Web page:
Israeli Prime Minister Benjamin Netanyahu Friday lauded the US-brokered normalisation of relations with Sudan while Palestinian Islamists Hamas lamented what they called a “political sin”.
After weeks of behind-the-scenes negotiations, which went into high gear Wednesday with the secret visit of an Israeli delegation to Khartoum, President Donald Trump announced the accord Friday in the White House.
“What an amazing turnabout!” Netanyahu said in a Hebrew-language statement.
“Today Khartoum says yes to peace with Israel, yes to recognition of Israel and normalisation with Israel.”
“Delegations from Sudan and Israel will meet soon to discuss cooperation in many fields, among them agriculture, trade and other important areas,” he added.
Hamas, however, lambasted the deal branding it a “political sin”.
The accord, “harms our Palestinian people and their just cause, and even harms the Sudanese national interests,” Hamas spokesman Hazem Qassem said.
“It benefits only Netanyahu,” he added.
An official Hamas statement called on the Sudanese people to reject what it called a “shameful deal”.
The presidency of Palestinian leader Mahmud Abbas, based in the Israeli-occupied West Bank, joined the condemnation.
“The Presidency of the State of Palestine expressed today its condemnation and rejection of the deal to normalise ties with the Israeli occupation country which usurps Palestinian land,” a statement said.
It added that “no one has the right to speak on behalf of the Palestinian people and the Palestinian cause”.
Sudan is the third Arab country since August to announce normalisation of its relations with Israel, after the United Arab Emirates and Bahrain.
– ‘Three no’s –
Netanyahu, who met the head of Sudan’s ruling council, General Abdel Fattah al-Burhan, in Uganda this year, thanked Sudanese leaders and US President Donald Trump in his statement.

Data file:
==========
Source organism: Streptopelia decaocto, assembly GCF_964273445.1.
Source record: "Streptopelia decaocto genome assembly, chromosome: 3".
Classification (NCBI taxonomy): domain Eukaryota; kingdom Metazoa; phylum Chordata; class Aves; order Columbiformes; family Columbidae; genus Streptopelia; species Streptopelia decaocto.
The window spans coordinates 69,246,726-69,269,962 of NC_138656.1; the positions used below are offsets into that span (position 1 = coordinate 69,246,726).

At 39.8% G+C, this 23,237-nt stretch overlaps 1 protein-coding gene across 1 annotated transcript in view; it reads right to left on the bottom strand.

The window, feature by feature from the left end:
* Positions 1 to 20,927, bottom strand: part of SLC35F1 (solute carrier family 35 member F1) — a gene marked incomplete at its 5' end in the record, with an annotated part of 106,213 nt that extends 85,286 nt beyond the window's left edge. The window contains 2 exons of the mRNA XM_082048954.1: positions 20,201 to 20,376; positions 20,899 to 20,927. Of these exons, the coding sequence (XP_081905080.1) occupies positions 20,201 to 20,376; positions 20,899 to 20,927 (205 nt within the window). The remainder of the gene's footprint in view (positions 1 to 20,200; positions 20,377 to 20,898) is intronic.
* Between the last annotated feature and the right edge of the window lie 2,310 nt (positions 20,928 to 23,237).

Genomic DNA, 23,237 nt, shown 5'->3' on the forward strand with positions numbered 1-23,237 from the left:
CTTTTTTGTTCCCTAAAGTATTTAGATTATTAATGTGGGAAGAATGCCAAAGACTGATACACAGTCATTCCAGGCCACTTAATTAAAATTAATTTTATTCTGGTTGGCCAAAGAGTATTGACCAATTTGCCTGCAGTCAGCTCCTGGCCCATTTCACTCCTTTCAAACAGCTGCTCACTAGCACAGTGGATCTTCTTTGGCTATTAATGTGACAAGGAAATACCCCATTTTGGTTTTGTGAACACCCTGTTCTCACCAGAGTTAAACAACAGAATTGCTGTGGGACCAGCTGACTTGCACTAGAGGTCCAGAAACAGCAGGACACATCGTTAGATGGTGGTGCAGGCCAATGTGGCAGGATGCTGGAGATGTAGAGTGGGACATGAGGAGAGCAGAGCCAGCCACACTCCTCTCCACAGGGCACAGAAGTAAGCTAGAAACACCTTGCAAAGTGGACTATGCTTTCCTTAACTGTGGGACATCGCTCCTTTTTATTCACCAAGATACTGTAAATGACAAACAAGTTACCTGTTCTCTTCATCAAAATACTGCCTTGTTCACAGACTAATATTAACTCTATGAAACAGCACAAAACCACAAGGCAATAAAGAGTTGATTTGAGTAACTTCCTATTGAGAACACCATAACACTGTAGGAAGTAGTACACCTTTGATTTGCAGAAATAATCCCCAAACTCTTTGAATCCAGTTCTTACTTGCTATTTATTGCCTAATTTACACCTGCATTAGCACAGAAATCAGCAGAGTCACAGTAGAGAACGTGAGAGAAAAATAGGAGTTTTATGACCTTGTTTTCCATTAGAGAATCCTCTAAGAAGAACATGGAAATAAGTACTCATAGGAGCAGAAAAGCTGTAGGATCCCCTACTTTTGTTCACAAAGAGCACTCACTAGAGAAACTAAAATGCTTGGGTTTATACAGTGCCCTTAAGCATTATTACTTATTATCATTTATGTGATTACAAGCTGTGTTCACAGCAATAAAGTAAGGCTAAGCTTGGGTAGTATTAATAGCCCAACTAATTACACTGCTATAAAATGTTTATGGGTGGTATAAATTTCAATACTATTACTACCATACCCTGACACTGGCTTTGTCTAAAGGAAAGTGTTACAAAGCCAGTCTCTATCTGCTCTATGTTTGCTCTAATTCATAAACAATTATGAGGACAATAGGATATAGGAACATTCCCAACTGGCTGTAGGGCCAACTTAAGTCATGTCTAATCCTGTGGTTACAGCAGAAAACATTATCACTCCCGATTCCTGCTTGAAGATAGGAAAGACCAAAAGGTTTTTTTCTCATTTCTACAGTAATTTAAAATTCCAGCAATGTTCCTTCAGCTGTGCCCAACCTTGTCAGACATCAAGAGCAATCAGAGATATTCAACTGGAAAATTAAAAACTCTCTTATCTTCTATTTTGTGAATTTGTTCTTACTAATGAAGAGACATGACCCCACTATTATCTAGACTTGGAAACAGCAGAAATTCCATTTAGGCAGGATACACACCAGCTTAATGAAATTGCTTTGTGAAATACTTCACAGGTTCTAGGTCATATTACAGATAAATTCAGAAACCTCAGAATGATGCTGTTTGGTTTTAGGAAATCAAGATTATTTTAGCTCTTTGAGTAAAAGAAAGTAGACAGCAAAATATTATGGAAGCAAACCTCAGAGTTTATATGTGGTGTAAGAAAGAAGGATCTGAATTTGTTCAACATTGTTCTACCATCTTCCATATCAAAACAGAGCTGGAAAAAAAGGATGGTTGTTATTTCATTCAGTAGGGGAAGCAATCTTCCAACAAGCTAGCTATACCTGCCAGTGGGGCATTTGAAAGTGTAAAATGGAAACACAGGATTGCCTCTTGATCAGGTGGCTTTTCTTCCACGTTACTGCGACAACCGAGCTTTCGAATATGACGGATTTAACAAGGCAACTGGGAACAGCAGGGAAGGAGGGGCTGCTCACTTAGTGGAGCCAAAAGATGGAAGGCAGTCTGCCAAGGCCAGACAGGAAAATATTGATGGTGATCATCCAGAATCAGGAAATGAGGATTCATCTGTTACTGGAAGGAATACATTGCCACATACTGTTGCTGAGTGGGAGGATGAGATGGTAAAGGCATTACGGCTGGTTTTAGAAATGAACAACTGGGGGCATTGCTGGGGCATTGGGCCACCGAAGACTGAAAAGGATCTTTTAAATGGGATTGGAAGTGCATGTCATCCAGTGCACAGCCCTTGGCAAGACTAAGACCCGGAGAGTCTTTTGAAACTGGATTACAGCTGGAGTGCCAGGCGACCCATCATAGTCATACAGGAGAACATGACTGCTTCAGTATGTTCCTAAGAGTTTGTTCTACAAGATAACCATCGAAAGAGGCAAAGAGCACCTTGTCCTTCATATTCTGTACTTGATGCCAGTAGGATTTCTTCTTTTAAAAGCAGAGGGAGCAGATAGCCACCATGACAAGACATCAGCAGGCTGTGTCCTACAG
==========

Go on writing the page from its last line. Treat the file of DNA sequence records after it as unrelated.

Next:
The February Netanyahu-Burhan encounter met with surprise and some hostility in Sudan at the time and the country’s cabinet later denied that Burhan had made promises of normalisation.
Former Sudanese strongman Omar al-Bashir was close to Islamists, including Al-Qaeda founder Osama bin Laden.
Bashir was ousted last year and replaced by a transition government, which faces serious economic difficulties with a sharp depreciation of the Sudanese pound.
Those challenges led Khartoum to press Washington to remove it from the US list of state sponsors of terrorism, which Sudan hopes would boost inward investment.
Earlier this week the US announced that it would strike Sudan from the blacklist in return for payment of $335 million in compensation for American victims of terror.
Before announcing the normalisation deal, Trump formally moved to end Sudan’s designation of a state sponsor of terrorism, which was a major goal for Khartoum.
The Israel-Sudan agreement has special resonance in the Middle East.
After the Six-Day War, which in 1967 saw Israel capture the West Bank, east Jerusalem and the Gaza Strip, the Arab League met in Sudan.
There they adopted the Khartoum resolution, known for its “three no’s” — no peace, no recognition and no negotiations with Israel.
Under Bashir, Sudan was a supporter of the Palestinian Islamist movement Hamas, whose leaders occasionally visited Khartoum.
Israel in those days accused Sudan of allowing passage though its territory of arms shipped in from Iran and smuggled into the Hamas-ruled Gaza Strip.